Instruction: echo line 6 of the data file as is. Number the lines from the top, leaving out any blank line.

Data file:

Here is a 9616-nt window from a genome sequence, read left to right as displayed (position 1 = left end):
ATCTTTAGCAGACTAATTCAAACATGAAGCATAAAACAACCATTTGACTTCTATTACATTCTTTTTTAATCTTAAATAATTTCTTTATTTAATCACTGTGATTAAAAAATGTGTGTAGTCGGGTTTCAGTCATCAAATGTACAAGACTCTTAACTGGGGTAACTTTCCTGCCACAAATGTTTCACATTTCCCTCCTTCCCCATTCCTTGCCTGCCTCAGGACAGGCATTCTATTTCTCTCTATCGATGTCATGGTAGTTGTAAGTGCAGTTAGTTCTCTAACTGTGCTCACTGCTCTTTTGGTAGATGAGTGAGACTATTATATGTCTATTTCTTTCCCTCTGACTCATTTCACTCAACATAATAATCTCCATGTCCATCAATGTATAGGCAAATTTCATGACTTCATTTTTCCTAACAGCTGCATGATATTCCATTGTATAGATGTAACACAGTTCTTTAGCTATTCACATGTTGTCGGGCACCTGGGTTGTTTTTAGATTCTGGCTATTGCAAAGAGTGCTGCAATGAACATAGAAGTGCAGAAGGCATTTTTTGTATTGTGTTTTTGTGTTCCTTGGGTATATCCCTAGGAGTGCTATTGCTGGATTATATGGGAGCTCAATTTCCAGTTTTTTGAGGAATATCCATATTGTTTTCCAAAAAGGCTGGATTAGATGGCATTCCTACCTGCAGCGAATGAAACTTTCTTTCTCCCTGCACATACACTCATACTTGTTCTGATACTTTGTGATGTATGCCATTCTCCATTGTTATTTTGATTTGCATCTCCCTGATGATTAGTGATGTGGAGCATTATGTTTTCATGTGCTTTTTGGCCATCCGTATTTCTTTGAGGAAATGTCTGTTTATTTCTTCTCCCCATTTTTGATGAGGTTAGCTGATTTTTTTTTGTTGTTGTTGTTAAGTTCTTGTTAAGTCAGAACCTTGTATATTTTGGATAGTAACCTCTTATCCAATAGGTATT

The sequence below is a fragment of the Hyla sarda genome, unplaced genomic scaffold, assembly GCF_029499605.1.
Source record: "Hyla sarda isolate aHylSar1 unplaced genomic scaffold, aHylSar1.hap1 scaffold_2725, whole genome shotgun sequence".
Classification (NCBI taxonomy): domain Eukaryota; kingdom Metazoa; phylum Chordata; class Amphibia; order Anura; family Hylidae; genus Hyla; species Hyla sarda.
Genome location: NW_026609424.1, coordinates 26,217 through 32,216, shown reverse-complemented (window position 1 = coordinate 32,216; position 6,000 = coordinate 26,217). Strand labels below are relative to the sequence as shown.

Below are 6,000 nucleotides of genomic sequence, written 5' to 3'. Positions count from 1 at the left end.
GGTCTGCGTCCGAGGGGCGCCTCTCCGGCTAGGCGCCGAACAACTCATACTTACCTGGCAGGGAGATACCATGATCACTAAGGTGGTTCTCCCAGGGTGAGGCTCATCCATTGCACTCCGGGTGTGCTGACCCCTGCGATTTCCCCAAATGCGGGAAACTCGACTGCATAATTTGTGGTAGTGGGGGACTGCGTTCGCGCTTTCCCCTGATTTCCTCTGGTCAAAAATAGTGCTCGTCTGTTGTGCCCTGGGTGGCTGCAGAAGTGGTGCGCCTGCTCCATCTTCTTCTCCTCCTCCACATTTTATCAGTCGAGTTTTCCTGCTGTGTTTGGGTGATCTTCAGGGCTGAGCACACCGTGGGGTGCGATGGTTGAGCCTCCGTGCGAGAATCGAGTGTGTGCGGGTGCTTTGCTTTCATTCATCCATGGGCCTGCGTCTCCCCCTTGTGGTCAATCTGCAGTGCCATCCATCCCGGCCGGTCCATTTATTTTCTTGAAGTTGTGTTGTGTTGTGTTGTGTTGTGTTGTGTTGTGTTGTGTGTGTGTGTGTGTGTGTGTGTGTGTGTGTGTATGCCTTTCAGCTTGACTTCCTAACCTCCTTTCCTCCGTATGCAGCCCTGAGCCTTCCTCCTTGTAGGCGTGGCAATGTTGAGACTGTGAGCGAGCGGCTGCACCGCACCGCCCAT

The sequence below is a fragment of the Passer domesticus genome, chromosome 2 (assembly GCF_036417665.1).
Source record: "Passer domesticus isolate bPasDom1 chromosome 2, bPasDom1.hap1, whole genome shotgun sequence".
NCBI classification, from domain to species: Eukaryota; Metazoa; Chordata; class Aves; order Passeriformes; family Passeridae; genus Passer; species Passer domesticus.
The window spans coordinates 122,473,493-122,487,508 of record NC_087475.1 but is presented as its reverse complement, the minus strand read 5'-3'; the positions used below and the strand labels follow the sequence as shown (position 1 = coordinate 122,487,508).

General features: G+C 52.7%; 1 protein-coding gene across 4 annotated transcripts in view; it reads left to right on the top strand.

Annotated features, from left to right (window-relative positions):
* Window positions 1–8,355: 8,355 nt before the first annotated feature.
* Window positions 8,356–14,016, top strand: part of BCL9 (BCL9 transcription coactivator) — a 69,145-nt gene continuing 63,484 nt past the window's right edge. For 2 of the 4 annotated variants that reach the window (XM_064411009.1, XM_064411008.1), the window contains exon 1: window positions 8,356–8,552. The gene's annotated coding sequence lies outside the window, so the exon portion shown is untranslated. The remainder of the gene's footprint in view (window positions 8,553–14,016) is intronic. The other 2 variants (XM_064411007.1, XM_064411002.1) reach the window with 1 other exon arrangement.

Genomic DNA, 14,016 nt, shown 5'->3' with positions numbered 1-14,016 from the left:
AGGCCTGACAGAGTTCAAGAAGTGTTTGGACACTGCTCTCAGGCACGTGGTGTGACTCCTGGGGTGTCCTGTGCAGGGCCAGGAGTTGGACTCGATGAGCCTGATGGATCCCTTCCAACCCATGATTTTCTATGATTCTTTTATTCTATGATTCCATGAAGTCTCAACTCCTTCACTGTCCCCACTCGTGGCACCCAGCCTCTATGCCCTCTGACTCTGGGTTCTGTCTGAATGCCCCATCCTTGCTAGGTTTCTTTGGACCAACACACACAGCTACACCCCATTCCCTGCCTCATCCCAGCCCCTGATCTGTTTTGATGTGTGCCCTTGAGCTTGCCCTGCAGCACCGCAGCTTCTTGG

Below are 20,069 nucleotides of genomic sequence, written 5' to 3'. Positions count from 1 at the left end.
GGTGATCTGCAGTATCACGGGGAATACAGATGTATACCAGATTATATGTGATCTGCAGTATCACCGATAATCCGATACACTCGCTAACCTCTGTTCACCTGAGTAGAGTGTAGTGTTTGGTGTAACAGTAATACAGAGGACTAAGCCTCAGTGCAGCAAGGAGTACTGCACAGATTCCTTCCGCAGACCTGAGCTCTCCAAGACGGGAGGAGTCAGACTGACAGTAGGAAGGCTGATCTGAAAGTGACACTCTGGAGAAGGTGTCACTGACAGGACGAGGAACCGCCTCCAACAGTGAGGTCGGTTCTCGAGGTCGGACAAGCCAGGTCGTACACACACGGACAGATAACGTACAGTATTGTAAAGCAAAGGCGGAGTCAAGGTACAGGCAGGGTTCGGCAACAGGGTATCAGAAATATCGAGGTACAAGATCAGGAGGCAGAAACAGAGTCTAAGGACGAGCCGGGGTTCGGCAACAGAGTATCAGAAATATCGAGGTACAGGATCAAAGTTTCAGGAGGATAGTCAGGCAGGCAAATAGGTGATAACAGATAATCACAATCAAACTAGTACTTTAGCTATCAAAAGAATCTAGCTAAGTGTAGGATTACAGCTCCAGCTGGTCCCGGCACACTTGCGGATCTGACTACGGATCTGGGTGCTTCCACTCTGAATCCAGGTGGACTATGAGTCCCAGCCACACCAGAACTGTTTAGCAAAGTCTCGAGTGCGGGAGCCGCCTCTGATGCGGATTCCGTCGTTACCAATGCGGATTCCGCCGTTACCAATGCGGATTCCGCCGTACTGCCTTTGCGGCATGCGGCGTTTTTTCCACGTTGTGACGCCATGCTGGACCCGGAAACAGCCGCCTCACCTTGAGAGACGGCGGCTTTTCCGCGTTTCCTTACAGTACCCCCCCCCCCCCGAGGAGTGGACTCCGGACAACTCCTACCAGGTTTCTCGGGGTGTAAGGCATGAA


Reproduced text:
Genome location: NW_026609424.1, coordinates 26,217 through 32,216, shown reverse-complemented (window position 1 = coordinate 32,216; position 6,000 = coordinate 26,217). Strand labels below are relative to the sequence as shown.